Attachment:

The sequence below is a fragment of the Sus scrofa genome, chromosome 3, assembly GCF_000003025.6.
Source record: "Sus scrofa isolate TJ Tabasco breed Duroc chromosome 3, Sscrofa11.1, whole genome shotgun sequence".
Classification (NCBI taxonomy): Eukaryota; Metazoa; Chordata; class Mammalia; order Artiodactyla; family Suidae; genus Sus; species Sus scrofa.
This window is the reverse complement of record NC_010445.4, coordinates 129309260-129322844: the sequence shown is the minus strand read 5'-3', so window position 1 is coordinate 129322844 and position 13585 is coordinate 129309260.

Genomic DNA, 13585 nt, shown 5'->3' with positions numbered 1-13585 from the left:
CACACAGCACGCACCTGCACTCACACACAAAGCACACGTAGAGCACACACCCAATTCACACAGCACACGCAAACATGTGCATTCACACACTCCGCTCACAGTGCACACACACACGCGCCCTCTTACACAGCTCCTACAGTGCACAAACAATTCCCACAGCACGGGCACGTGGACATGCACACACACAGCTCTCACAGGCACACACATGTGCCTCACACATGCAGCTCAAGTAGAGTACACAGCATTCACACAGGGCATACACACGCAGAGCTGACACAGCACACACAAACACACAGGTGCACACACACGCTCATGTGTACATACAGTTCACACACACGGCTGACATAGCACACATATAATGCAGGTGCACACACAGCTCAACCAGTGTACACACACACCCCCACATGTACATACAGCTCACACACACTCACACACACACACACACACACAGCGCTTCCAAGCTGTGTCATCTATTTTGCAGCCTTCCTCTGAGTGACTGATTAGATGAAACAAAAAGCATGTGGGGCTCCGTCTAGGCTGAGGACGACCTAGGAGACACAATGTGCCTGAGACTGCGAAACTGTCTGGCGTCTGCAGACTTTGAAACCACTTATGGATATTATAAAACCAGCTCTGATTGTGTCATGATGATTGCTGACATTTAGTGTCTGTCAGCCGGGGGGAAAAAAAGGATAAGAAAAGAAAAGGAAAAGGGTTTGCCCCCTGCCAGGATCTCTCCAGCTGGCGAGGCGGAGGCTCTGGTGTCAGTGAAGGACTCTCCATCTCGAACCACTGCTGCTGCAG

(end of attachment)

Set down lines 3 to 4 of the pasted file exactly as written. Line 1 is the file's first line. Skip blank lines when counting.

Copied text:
Classification (NCBI taxonomy): Eukaryota; Metazoa; Chordata; class Mammalia; order Artiodactyla; family Suidae; genus Sus; species Sus scrofa.
This window is the reverse complement of record NC_010445.4, coordinates 129309260-129322844: the sequence shown is the minus strand read 5'-3', so window position 1 is coordinate 129322844 and position 13585 is coordinate 129309260.